A useful rule of thumb for logistic regression is to limit yourself to about 1 unpenalized predictor per 15 cases of the minority class. See Section 4.4 of Frank Harrell's course notes, for example. That's when you have a
typical problem in medicine, epidemiology, and the social sciences in which the signal:noise ratio is small.
See for example, this page linked in a comment from kjetil b halvorsen, and this page. If your signal:noise ratio is higher, you can get away with fewer cases per predictor.
I highlighted the word "unpenalized" above because you don't have to throw out all except 1 or 2 of your predictors. A penalized method ("regularization" mentioned in one of the comments) allows you to use more predictors than that rule of thumb.
The regression coefficients of the predictors are penalized to lower magnitudes than they would be in a standard regression, to help avoid overfitting. The penalty that provides best performance is typically chosen by cross-validation. Ridge regression ("L2 regularization") provides coefficients for all predictors. LASSO ("L1 regularization") provides penalized coefficients for some predictors and sets coefficients of others to 0. My guess is that you would be better served by ridge regression here, perhaps after you apply your knowledge of the subject matter to reduce the effective number of predictors. See Harrell's notes for ideas on how to implement data reduction, to cut down on the numbers of predictors without using the outcomes.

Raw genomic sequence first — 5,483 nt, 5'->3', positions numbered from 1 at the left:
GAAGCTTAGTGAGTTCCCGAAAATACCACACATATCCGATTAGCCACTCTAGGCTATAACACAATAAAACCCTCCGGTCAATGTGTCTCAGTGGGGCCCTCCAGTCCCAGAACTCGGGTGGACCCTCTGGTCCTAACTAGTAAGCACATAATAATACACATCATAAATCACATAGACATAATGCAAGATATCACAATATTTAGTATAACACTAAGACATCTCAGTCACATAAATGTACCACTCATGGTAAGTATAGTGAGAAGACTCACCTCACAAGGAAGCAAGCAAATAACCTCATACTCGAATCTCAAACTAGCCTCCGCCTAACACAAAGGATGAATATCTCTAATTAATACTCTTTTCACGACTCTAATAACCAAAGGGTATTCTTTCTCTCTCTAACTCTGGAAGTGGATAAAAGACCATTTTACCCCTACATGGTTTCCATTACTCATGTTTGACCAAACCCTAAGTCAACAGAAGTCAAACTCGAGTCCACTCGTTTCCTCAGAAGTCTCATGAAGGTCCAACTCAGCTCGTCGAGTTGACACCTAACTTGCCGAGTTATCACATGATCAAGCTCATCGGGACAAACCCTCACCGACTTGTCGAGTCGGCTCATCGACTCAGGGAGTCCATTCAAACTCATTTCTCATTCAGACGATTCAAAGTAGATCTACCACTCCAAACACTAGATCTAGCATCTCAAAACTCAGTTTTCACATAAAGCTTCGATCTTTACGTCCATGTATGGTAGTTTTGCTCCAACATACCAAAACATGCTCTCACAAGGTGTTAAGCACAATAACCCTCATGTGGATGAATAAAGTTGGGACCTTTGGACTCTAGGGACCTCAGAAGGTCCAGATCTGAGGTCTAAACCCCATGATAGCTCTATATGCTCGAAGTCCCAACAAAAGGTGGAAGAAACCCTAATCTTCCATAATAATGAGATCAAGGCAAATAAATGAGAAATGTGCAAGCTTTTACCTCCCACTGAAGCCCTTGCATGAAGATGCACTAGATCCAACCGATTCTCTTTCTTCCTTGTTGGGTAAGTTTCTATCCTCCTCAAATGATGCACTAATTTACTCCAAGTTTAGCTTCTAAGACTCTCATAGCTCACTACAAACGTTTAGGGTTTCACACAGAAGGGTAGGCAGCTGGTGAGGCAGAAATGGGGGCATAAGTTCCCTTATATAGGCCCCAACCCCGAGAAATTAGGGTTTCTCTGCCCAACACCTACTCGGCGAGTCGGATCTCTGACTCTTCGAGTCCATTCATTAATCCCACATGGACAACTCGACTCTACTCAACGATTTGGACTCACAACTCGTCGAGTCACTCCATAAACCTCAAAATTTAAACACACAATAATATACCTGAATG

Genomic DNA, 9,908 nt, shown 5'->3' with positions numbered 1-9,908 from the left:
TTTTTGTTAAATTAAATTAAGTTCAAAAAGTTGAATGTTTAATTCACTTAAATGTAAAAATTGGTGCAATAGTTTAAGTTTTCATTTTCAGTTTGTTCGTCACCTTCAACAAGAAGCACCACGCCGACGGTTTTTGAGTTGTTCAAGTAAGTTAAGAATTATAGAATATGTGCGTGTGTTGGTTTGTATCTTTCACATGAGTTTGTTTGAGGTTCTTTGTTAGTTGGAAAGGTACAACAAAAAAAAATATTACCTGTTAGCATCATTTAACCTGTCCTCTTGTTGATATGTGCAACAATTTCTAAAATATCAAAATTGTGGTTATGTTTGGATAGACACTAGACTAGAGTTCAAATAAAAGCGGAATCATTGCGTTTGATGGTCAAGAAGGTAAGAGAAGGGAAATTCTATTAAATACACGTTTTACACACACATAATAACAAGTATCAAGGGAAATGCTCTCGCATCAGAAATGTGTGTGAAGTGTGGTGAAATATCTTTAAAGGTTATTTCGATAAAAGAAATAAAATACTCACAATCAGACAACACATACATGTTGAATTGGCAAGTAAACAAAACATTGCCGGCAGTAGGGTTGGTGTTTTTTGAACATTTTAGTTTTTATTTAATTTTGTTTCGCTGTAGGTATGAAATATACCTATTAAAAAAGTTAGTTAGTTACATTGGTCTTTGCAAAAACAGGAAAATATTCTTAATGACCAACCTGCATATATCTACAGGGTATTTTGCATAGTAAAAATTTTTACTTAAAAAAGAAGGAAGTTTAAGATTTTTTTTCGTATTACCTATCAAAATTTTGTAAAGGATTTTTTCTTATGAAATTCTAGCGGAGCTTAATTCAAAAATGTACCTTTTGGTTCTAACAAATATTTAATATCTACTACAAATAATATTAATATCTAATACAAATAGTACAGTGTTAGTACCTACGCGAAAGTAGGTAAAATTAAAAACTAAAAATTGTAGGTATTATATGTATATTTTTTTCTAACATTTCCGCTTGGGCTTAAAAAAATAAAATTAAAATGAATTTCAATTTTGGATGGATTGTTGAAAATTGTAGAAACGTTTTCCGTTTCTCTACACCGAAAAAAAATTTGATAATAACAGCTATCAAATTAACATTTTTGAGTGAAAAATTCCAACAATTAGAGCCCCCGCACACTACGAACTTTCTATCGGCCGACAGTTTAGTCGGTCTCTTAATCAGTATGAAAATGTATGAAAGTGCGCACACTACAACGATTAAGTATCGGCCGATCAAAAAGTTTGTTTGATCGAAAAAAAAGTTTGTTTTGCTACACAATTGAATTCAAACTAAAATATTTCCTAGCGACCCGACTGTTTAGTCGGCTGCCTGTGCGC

For logistic regression, penalization is implemented in the